With the growth of digital companies in the common market and the far reaching geographical capabilities these companies now hold, it is becoming more and more important that businesses in the digital and media industries are aware of the VAT Mini One Stop Shop scheme to ensure they comply with European VAT legislation.

What is the VAT Mini One Stop Shop scheme?

The VAT Mini One Stop Shop scheme (commonly referred to as VAT MOSS) was introduced by HMRC to allow businesses who provided digital services across the European Union to register for one blanket VAT scheme rather than having to individually register for VAT in each EU member state in which services are provided. Digital services which fall under this category include:

  • Website hosting
  • Supply of online software
  • Applications and music available for download
  • Online games which can be digitally downloaded and played.

Similar to the UK VAT return, the VAT MOSS return needs to be completed and filed quarterly with the amount of VAT charged to each EU member state disclosed separately.

Person examining VAT

When do I need to register?

The turnover threshold for VAT MOSS is reviewed annually on a calendar basis (January-December). The threshold for registration is €10,000 which translates to £8,818. Once you have exceeded this threshold, you will need to register for VAT MOSS and UK VAT (if you have not done so already). Even if you are below the £85,000 turnover threshold for UK VAT you are still required to register and file nil VAT returns on a quarterly basis.

You are required to register for VAT MOSS personally and this cannot be completed by your accountant. Once registered however your accountant can complete and submit your VAT MOSS return on your behalf.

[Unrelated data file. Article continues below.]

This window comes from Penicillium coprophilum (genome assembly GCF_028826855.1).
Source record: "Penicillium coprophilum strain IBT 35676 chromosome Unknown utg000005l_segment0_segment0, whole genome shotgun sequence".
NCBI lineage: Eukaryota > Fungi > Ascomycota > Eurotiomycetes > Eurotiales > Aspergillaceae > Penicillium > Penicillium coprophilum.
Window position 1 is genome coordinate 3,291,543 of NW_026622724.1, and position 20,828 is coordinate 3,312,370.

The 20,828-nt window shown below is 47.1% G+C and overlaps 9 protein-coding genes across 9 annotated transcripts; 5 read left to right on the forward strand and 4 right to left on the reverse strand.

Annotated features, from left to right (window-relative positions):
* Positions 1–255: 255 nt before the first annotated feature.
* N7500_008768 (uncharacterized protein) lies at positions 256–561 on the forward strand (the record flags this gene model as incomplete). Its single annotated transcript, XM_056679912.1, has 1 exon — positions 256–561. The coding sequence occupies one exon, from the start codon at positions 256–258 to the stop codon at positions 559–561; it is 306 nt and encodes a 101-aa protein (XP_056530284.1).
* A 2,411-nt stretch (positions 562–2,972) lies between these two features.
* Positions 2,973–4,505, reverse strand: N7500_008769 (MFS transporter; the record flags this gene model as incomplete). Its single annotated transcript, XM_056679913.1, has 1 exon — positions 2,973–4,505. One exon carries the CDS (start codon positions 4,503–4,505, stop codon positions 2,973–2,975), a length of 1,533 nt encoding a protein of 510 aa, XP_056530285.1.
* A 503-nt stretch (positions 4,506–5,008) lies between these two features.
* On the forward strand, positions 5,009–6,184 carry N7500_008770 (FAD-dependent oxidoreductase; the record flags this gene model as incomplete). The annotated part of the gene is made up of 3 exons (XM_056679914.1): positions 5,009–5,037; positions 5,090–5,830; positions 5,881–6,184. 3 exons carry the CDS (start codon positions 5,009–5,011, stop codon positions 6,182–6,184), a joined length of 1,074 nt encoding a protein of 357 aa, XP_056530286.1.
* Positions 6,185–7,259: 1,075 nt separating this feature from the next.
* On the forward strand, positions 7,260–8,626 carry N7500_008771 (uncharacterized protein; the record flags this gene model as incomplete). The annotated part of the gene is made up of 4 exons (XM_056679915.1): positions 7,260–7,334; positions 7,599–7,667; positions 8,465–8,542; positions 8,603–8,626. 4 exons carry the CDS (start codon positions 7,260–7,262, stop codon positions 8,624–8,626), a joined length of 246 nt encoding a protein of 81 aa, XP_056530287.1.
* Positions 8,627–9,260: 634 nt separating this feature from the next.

Once you have passed this threshold, you will be deemed as registered from the 10th day following your first digital service sale in that calendar year. On completion of the first VAT MOSS return, you will be required to include any of these sales on the VAT MOSS return to this point in time even if they are dated before the filing quarter.

When do I not need to register? 

The digital services which are to be included within your VAT MOSS calculation are only from digital sales directly between your business and a customer in an EU member state. In situations where a third-party intermediary not based in the EU is used such as Steam, Twitch or Microsoft you will not need to worry about registering for VAT MOSS as the intermediary is responsible for accounting for the relevant VAT. This is because you are invoicing and receiving funds from the intermediary who may be based in the USA or the UK and so would not fall in the geographical region susceptible to VAT.


On receipt of pledges through crowdfunding websites such as Kickstarter, it is important to determine what the customer will receive as a result of their pledge as this is deemed to be a direct business to customer supply. In instances where customers are receiving a digital product as a result of their investment such as a digital version of a video game or early access to a new track by an artist then this will be deemed a Vatable supply and, if this customer is based in an EU member state, this will fall under the jurisdiction of VAT MOSS. It is important in instances where crowdfunding is utilised to monitor the location of the customers and also keep a record of what is being received as a return of their investment. When there is either no return (and so is seen as a donation) or the product provided is a physical product such as merchandise with no digital supply then these will not need to be included in the VAT MOSS threshold calculation.

Author: Sam Baldwin, Business Services Assistant Manager, Plus Accounting

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Any views or opinions represented in this blog are personal, belong solely to the blog owner and do not represent those of Plus Accounting. All content provided on this blog is for informational purposes only. The owner of this blog makes no representations as to the accuracy or completeness of any information on this site or found by following any link on this site

Date published: 22 October 2020